This type of time paradox is usually resolved through a method of branches in time.

This line of thinking holds that just as every possibility creates a branching in reality (slow down at the yellow light, or speed up?), so a time-travel caused breakage would also cause two different paths, though one might, in a subtle way, end/loop a bit further up the line.

Thus one branch where the person lives, but travels back in time, and the other branch, where the person died a week ago...

Based on an idea which I came up with in my back yard..

Traveling into the future is a one way trip.. once you're there, there's no way back. Everything travels into the future, but at the same speed relative to all other objects in the universe.

Once you accelerate the speed at which you travel into the future, you go forward in time (it takes you less time to get where other objects are in the future). To the outside observer you appear to move slower and slower multiplied by the acceleration you're experiencing.

You can slow down to the normal speed, and even slower which would cause you to travel slower into the future than all other objects in the universe. To the outside observer you appear to move slower too, the same as with traveling into the future.

The concept of a 4th dimension seems incorrect, since every dimension can travel in 2 ways, back an forth. (3D = up and down, left and right, forward and backwards) Time could be classed as the 3.5th dimension, since you cannot travel backwards in time.

This rules out any strange paradoxes which might destroy the entire universe (as described by Doc Brown in Back to the future (which is a flawed term in itself.. once the future has happened, one cannot go back).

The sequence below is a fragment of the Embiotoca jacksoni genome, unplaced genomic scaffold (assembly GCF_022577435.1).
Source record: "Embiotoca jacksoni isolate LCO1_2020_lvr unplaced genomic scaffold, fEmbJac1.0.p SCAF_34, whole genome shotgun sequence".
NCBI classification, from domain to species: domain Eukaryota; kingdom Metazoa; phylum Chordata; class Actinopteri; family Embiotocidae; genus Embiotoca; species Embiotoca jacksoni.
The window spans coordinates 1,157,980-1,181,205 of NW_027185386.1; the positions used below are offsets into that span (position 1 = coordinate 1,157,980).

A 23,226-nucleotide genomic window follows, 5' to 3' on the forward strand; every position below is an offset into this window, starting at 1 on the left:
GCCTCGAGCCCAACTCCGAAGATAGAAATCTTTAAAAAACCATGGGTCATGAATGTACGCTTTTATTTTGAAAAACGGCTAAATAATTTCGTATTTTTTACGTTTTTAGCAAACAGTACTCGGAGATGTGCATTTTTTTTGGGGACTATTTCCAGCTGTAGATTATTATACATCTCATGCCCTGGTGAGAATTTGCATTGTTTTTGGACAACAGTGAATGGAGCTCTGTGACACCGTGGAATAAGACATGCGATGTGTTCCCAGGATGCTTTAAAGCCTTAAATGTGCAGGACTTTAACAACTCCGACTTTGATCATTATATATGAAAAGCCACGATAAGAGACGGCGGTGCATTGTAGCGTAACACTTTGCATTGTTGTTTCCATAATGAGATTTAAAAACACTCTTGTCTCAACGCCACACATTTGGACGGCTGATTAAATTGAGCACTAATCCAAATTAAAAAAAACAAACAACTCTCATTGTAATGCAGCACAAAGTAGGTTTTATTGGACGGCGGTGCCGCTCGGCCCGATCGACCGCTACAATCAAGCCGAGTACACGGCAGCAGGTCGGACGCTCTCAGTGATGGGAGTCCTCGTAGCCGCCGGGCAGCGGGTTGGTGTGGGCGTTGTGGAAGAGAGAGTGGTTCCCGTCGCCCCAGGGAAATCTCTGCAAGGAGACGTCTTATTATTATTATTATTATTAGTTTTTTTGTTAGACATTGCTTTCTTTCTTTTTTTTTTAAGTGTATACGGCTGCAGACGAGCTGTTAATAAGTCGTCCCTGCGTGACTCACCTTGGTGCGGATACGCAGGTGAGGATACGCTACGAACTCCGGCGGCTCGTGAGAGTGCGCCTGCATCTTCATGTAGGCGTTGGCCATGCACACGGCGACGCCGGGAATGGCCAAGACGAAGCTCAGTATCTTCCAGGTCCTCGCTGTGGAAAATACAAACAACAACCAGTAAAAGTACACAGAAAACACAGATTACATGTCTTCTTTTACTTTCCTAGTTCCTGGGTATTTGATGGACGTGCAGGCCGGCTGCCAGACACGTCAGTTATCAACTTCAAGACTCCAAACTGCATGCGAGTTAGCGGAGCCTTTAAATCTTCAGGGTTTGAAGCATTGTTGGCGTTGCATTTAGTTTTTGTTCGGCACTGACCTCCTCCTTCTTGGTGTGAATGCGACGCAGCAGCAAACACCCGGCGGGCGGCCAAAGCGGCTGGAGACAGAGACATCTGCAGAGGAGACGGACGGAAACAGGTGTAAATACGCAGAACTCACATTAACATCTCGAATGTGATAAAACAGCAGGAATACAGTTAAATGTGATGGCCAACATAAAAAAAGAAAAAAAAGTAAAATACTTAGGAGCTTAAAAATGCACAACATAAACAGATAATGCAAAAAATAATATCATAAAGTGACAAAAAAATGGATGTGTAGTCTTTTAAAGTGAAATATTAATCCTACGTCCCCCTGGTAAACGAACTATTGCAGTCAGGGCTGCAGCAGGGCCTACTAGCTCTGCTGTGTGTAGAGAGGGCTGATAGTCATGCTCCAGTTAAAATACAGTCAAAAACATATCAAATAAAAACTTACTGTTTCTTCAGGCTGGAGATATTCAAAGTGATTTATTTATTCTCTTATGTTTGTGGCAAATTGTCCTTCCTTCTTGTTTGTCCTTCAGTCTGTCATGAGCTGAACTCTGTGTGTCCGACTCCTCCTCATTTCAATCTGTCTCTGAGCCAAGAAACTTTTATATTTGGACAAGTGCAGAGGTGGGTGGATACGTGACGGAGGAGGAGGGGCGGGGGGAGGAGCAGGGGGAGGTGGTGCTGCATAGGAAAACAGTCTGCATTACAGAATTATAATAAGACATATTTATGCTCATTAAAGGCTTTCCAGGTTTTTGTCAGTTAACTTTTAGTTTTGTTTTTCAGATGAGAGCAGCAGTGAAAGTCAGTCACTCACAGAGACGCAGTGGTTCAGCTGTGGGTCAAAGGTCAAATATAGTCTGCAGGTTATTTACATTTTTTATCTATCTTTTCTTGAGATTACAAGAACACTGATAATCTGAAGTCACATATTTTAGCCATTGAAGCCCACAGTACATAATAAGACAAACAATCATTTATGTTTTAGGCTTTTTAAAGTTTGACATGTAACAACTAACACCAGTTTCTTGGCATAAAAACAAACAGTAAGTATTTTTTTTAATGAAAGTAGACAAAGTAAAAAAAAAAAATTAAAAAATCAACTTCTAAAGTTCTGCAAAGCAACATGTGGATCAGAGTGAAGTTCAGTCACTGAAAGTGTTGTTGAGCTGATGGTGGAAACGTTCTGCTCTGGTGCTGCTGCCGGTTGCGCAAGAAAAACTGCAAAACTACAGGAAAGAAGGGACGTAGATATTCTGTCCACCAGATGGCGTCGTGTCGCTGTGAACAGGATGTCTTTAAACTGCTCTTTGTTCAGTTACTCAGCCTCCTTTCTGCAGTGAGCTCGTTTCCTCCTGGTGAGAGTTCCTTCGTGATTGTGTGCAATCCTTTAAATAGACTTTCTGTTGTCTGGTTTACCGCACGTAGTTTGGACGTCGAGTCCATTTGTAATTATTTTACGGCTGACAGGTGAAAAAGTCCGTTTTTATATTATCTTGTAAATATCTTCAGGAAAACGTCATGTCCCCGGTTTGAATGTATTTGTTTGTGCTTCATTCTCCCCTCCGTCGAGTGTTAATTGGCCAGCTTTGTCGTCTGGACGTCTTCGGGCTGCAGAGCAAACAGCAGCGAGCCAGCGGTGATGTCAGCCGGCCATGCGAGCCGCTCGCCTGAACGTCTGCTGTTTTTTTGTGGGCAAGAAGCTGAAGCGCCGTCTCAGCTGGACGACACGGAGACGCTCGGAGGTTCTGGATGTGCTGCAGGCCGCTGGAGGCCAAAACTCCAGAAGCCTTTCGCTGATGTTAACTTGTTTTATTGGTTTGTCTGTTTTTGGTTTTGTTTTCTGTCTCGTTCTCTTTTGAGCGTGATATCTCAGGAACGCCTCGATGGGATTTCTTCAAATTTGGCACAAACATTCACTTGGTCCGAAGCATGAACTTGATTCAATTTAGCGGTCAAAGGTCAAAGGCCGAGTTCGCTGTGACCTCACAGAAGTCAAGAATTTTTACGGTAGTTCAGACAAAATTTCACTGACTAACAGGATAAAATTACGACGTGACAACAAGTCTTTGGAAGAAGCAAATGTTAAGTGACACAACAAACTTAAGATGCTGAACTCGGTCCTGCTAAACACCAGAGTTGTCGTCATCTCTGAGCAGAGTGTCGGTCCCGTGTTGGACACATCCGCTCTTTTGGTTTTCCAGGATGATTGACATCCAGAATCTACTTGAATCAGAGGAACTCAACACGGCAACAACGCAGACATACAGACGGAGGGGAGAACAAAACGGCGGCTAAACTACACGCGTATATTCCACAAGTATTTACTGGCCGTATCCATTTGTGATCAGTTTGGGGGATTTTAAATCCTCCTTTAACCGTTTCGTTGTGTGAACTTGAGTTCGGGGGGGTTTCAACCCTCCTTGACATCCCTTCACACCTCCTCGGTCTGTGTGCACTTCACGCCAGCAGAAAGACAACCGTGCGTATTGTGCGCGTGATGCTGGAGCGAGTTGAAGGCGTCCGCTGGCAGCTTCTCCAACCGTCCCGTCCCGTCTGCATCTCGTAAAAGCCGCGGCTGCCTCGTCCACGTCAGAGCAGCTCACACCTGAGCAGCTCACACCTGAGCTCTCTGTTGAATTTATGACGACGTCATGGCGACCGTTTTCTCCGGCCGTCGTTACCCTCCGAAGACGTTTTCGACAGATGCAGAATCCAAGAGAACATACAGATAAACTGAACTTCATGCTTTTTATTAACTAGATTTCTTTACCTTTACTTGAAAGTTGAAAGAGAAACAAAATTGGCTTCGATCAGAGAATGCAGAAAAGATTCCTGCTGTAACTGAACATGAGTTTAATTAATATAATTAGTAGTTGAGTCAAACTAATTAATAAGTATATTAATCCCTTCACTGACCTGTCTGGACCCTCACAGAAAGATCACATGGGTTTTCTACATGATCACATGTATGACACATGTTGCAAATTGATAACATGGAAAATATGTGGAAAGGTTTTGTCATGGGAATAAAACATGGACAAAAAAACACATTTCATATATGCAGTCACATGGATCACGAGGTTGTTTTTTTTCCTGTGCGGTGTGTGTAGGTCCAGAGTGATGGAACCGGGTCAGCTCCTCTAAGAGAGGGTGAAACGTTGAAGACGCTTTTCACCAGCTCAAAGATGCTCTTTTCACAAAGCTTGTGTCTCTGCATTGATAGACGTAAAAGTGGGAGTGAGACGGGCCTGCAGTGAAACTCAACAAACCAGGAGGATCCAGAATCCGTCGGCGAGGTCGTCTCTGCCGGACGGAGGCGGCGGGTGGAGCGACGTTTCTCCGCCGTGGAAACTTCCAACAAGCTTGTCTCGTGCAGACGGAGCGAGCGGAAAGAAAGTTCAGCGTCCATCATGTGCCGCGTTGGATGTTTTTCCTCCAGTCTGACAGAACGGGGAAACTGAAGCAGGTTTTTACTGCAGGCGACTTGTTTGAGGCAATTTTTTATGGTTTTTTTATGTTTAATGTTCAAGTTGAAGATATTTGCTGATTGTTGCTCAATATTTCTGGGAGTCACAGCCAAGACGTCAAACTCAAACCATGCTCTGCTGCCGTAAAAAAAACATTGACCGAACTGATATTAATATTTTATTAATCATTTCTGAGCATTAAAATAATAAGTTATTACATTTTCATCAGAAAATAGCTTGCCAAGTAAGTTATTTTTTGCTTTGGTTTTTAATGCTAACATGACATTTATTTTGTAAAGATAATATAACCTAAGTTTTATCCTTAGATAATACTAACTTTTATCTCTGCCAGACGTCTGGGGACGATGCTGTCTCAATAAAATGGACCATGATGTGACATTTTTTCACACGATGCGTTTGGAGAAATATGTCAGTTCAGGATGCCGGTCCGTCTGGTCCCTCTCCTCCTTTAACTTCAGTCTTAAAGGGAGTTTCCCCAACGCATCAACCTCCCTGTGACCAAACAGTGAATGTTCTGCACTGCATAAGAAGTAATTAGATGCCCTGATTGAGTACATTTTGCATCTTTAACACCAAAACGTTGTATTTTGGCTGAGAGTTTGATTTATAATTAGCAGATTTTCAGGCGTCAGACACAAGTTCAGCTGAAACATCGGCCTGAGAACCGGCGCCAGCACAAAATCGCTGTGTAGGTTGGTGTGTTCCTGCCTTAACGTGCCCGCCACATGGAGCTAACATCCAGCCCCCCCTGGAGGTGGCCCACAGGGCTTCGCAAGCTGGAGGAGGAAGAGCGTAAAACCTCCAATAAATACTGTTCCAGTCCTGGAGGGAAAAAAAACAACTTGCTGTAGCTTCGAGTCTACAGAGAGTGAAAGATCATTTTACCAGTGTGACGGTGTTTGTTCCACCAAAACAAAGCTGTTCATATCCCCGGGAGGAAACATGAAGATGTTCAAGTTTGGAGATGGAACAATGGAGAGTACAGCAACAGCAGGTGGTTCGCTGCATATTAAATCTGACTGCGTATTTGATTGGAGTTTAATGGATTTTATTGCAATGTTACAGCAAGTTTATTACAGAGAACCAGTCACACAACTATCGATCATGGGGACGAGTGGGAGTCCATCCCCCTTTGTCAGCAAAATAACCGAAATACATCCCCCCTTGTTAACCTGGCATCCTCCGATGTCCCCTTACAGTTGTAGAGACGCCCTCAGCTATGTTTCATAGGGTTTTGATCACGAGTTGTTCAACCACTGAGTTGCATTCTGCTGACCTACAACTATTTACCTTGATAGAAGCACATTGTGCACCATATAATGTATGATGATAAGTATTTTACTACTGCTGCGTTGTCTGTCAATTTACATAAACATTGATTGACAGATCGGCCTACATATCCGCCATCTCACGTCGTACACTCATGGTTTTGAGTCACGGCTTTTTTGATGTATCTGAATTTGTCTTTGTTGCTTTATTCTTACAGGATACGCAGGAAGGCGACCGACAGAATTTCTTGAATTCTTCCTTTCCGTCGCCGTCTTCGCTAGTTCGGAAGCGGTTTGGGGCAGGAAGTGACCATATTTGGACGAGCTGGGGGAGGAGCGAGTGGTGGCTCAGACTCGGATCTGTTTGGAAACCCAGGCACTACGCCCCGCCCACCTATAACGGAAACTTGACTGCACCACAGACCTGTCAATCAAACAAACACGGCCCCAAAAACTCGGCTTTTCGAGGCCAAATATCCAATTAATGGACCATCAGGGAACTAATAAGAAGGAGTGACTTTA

A time machine is something which can manipulate the speed at which time is progressing. Maybe we can achieve effects like this by generating massive gravitational fields which are stronger than the normal gravitational fields found around black holes.

Morgon77: The many-worlds hypothesis doesn't actually resolve this issue. The world in which the time-traveler shoots himself is still the same world in which the time-traveler exists, and hence can't have shot himself.

The essential problem is actually that of the cause and effect model of reality. This model holds that: (a) no event is without a cause and (b) no effect can cause its own cause (which is really just another way of stating (a)). The time-travel paradox can be resolved by supposing that, at the moment time-travel is developed, the universe bifurcates into one set of universes where time travel exists, one set where it doesn't, and in the set with time travel, there can be effects without causes; for instance, a time traveler can go back in time, kill himself, but continue to exist. He comes into existence at the moment of his appearance, his future self no longer exists.

Of course, in a universe where time travel is possible, all sorts of other laws of physics would have to go, such as conservation of mass; by traveling forward and backward in time, mass (such as gold bars) can be multiplied.

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